ings and in the method of pro-
cedure. The meat may be boiled,
with the seasonings sometimes
added right at the start, and
sometimes later during the
cooking period. Or the meat
may first be browned, then
cooked either in the oven or on
top of the stove, like a pot roast.
In all cases, the meat must cook
slowly and long enough to be
fork tender. The exact time can-
not be given as it depends on
the shape and tenderness of the
cut of meat. However, Essec
Fleish is always better when it
is made in advance, chilled, the
cake of fat removed, and the
meat and gravy reheated. There
is a generous amount of gravy,
which is delicious with mashed
potatoes or kashe.
For our recipes today the
amount of seasonings suggested
are moderate. They may be in-
creased or decreased to suit in-
dividual tastes.

2 lbs. breast of beef (brust)
3 onions, peeled and sliced
3 /4 cup honey
IA cup white vinegar
1 teaspoon salt
1/16 teaspoon pepper
1/16 teaspoon thyme
1 bay leaf
1 slice stale rye bread
Select a piece of single brisket and
have all excess fat removed before
weighing. Place all ingredients_except
the bread in a heavy 4-quart sauce-
pan, bring to a boil, then simmer,
covered, until the meat is very ten-
der, about 2 hours. Remove the bay
leaf. Crumble the bread in .a small
bowl, add a little of the liquid, and
mash the bread until smooth. Stir
into the remaining gravy and sim-
mer 5 minutes. Taste, and add more
seasonings if desired. To serve, slice
the meat, arrange on a platter, and
pass the gravy separately. This
amount serves 5 to 6.

2 lbs. breast of beef, (brust)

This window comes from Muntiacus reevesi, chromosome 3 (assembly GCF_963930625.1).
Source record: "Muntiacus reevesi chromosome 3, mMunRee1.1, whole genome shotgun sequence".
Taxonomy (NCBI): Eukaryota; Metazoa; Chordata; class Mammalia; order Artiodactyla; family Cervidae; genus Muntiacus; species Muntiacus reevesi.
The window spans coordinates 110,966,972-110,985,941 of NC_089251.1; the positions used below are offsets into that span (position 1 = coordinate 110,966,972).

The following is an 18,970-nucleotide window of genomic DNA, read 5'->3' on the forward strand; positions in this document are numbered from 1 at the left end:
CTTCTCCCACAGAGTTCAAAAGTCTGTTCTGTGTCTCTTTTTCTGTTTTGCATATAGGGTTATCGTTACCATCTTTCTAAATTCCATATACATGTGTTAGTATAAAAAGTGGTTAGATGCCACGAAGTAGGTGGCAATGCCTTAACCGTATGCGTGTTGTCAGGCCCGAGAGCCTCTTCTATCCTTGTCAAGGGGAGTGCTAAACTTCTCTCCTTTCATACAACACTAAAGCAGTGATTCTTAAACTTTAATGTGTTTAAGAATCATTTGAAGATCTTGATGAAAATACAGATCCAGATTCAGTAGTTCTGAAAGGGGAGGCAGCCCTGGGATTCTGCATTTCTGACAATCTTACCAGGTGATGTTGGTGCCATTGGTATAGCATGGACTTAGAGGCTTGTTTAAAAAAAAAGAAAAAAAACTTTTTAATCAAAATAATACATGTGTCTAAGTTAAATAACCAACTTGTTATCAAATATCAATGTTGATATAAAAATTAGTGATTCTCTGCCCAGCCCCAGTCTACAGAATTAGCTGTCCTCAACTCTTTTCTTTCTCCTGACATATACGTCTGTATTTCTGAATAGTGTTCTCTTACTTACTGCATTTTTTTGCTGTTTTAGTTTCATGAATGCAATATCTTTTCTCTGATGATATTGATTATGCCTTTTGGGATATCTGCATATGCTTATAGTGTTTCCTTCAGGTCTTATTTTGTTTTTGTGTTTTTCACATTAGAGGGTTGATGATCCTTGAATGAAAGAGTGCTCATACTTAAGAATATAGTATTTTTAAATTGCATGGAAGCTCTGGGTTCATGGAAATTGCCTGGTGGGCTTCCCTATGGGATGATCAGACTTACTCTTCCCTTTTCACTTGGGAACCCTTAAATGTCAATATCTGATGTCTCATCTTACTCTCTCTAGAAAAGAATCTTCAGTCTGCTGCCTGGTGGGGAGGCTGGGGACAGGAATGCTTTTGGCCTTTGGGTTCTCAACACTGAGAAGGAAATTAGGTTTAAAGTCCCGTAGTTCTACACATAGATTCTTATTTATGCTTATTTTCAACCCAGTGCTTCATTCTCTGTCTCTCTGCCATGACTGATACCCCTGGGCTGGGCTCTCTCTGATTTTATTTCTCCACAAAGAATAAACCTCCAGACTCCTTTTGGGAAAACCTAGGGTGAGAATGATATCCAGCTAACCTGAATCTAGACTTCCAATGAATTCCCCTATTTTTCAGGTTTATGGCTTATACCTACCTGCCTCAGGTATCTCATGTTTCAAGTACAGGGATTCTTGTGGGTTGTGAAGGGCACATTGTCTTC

2 tablespoons chicken fat
2 onions, peeled and diced
1 green pepper, diced (optional)
1 teaspoon salt
1/16 teaspoon pepper
1 cup water
V2 cup honey
ih cup dark brown sugar
1 /2 cup seedless raisins
1 /4 cup white vinegar
Select a piece of single brisket
and have all the excess fat removed
before weighing. Melt the chicken
fat in a heavy 4-quart saucepan over
medium heat, add the meat, onions,
and green pepper, and brown light-
ly. Add salt, pepper, and water,
bring to a boil, cover, then simmer
until the meat is almost tender,
about 1 1/2 hours. Remove the meat
from the pan and slice. Add the re-
maining ingredients to the gravy
and stir until the sugar is melted.
Return the meat to the pan, and
continue to simmer, covered, until
the meat is very tender. Taste the
gravy, and add more seasonings, if
desired. Serve the meat with some
of the gravy on a deep platter, and
pass the remaining gravy separately.
The green pepper adds a distinctive
taste to this dish; without it the
flavor is more like that of the boiled
Essec Fleish. This amount serves 5
to 6.

New Jersey Governor
Proclaims UJA Year

The year 1963 was declared
"United Jewish Appeal 25th An-
niversary Year" in New Jersey
in a proclamation issued by
Governor Richard J. Hughes at